Monetising your MMO

Is vanity the backdoor to paying for success? I play a lot of online games. The list of games I've played is honestly staggering and far too long for me to recount in full here (or even remember accurately). These games began debatably with Ultima Online and Meridian 59 about a decade ago give or take a couple of years. They were propelled into the wider gamer consciousness by Everquest and Asheron's call, probably the first 3D hugely multiplayer worlds ever to hit mainstream games stores and of course World of Warcraft came along a few years later and seemingly opened the genre up to the world.

There's a commonality between the games I've mentioned: they all require that you subscribe to their service by way of a regular payment. The use of this simple payment model however is dwindling, and a newcomer from the east is encroaching on it's turf.

There was something of a second genesis of online games in the eastern markets, in China and Japan but probably more importantly in Korea, which has a gaming market that frankly puts the western world to shame. I can only speculate that it is due to cultural differences, but a different monetisation strategy quickly became the accepted norm: many of the games were free to play (not all), but virtually all of them supported some form of store, where you could fork over your real world cash for in-game utilities.

The first few games to try this in the west met with resistance. Players felt it unfair that their previously level playing field, where investment of time and effort was often the distinguishing merit between players, was suddenly upset by the ability of some individuals to expend a larger portion of their disposable income on in-game advantages. You could literally buy success and bypass a number of the games challenges. The resistance was sufficient that until only recently the encroachment of what has become known as the micropayment system has been very ponderous.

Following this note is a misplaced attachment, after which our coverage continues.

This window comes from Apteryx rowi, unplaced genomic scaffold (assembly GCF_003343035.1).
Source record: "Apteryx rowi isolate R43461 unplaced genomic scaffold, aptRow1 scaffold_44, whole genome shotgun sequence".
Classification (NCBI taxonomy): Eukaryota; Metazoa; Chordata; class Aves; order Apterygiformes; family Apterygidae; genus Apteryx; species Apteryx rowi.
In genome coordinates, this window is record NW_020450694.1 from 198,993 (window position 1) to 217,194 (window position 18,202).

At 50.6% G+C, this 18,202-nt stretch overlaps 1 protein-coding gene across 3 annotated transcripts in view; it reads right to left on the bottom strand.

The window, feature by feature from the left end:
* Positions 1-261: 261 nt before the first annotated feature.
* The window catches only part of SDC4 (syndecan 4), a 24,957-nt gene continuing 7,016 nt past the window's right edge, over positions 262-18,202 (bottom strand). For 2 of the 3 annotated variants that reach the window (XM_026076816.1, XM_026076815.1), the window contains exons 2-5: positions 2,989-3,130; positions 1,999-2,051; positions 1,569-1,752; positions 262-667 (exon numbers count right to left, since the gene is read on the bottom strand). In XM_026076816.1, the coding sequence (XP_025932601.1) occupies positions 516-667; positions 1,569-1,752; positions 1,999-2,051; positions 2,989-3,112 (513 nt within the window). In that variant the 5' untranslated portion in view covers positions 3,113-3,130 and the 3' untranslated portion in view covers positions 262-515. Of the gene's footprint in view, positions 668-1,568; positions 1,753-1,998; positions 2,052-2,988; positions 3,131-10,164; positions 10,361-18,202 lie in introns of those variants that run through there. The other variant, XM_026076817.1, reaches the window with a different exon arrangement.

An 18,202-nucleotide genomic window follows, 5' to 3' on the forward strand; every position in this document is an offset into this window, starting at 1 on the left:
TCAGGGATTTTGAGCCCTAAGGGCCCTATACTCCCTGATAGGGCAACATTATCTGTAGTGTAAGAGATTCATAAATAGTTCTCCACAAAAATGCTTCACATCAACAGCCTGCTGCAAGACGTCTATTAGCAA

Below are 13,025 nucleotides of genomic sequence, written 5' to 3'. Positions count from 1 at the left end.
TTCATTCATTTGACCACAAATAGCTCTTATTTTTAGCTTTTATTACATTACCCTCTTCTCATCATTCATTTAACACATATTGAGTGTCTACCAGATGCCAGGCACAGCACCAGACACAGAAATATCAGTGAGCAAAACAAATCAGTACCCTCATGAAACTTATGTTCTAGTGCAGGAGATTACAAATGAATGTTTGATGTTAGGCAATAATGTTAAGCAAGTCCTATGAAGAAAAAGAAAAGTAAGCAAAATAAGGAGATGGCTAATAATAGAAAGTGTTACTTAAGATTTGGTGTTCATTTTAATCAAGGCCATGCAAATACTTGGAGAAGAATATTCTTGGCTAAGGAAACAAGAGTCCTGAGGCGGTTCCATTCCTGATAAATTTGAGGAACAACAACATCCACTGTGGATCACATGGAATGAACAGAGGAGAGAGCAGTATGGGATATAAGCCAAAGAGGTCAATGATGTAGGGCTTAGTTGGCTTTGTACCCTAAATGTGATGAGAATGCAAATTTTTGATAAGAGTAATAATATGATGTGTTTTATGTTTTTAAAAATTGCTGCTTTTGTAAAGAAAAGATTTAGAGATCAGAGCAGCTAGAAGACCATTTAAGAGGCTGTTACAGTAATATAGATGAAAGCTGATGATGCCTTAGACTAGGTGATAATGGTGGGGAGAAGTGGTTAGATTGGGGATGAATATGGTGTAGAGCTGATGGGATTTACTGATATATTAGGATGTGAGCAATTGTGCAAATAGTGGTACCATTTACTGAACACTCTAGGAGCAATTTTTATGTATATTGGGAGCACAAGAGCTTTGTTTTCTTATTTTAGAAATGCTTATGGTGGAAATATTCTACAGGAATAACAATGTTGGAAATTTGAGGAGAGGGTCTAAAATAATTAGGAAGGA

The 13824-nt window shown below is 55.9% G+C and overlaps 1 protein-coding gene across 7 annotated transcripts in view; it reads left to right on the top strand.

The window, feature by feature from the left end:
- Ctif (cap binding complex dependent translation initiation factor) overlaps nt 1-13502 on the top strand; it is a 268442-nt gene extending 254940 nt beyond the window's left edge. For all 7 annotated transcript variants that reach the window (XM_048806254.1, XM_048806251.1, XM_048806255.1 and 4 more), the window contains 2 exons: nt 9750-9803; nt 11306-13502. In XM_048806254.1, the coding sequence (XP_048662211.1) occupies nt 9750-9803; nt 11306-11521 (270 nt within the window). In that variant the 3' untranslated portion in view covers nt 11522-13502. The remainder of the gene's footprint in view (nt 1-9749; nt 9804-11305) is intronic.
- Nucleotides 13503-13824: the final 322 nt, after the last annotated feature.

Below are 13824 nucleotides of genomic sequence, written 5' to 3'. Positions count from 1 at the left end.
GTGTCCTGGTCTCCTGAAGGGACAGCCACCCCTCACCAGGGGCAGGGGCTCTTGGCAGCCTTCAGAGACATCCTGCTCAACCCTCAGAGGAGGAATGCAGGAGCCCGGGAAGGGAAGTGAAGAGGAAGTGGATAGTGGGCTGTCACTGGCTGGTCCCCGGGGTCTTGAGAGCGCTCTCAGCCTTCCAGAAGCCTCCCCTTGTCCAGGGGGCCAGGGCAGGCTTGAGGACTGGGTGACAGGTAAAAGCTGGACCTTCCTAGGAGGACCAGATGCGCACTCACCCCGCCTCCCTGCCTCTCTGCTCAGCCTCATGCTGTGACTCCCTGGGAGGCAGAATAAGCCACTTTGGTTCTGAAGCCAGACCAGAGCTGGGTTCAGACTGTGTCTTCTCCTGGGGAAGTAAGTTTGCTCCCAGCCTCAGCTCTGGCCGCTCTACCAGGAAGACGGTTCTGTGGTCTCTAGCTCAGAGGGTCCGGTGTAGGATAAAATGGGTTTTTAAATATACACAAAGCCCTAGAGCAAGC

It has been raising its head again. The last 5 years or so have been challenging for the MMO market, with (off the top of my head) only two games making a progressive year-on-year market growth: World of Warcraft and EVE Online. Many other games have hit the shelves, enjoyed a brief and frenzied period of success and then dwindled, facing hardware consolidation or even premature closure. The list is expansive and a few pertinent examples in no particular order include:

  • Age of Conan
  • Asheron's Call 2
  • Pirates of the Burning Sea
  • Champions Online

There are possibly hundreds of similar stories. World of Warcraft proved the market and everyone wanted in on it. This lead to an over-saturated and terrifyingly competitive market for a finite number of excessively tribal customers. There were going to be casualties.

Some of these games found an alternative, and seemingly profitable business plan. Provide your basic services for free, and reinvigorate the micropayment model to provide customers with extras. This was cleverly done in a number of cases. It appealed to the players; despite my point that the online gamer is a tribalistic beast often clinging ferociously to their favourite game with no time for the competition these players do burn out. They see all there is to see, and while waiting for new challenges their curiosity drives them to seek out and try the latest crop of newcomers or revisit previous games. Because the micropayment model doesn't rely on an extended period of play it caters directly for the casual player who's attention may only point your way for a few weeks. Importantly, it allows them to feel like they can pop back for a cup of coffee and a few days of high adventure anytime, at no particular expense or commitment on their part.

Now, some of you will have already been thinking: don't Blizzard do this too, in their immensely, appallingly successful World of Warcraft?

Why yes, yes they do.

There's a subtle difference here, one that has seen some fevered opposition but not on the scale I recall from the earlier days of the MMO era. These games that require you to subscribe such as WoW have adopted the micropayment model but as they are eager to point out their stores contain only vanity items. Things of such cosmetic triviality that the only advantage one gains is to advertise one's unnecessary investment of cash on something with as much tangible effect on the world as the Flying Spaghetti Monster.

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